One of the first things I did when I returned from my whirlwind trip to Arkansas was take a stroll around the yard to see what had changed. The very first thing, after a few minutes of reassuring the cats that I was home and I'd never leave them again (until next time), was to open up all the windows to get some fresh air blowing in the house. Then I headed to the yard.

Most everything looked just like we'd left it but more lush and green, lots of new growth. Except the Arrowwoods. In fact, the two Viburnum dentatum we planted last year looked horrible: nearly every leaf had been skeletonized, with only the leaf veins still intact. And the culprit was obvious, there were little caterpillar-looking things all over them. What in the world were these things? Nothing like I'd seen before. To the Internet!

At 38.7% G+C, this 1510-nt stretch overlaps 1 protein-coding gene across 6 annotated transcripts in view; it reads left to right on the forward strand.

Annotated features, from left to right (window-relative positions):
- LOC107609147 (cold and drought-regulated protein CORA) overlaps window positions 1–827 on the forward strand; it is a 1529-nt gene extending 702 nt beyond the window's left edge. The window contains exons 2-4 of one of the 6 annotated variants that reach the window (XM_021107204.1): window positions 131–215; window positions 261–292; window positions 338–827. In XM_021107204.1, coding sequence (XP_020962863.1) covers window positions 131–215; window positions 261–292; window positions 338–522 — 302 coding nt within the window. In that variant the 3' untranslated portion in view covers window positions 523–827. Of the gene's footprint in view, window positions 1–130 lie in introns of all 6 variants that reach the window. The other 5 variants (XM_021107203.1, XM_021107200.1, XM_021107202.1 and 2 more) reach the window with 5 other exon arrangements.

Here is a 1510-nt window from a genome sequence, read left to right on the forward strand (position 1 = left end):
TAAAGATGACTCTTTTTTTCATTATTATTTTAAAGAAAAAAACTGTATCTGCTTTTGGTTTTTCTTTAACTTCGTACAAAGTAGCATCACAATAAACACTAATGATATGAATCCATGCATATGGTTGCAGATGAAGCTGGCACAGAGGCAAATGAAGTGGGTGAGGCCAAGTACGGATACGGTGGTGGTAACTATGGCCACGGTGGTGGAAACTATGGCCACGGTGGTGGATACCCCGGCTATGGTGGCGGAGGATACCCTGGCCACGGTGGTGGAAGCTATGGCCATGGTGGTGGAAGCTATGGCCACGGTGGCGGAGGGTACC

New "growth" on the Viburnum wasn't looking too well. There is a caterpillar of
some sort stretching down from the webby-looking leaf on the left, but the more
numerous bodies were those of the fleshy thing on the leaf at the bottom-left.

A quick search on "viburnum" and "pest" brought up a Cornell University Department of Horticulture web site that introduced me to Pyrrhalta vibruni, aka the "Viburnum Leaf Beetle." Or, now that we're familiar, VLBs.

A second-instar larvae of the Viburnum Leaf Beetle. Based on most
of the other leaves on the plant, this one is just getting started.

These little buggers are non-native and invasive, typically killing a plant in just two seasons. I learned that they go for a two-pronged attack: first the larvae devastate the plant, in our area usually between late-April and mid-June. Then, after pupating the soil just below the plant, the adults emerge to continue devouring the plant during late June - October (or whenever a killing frost kicks in).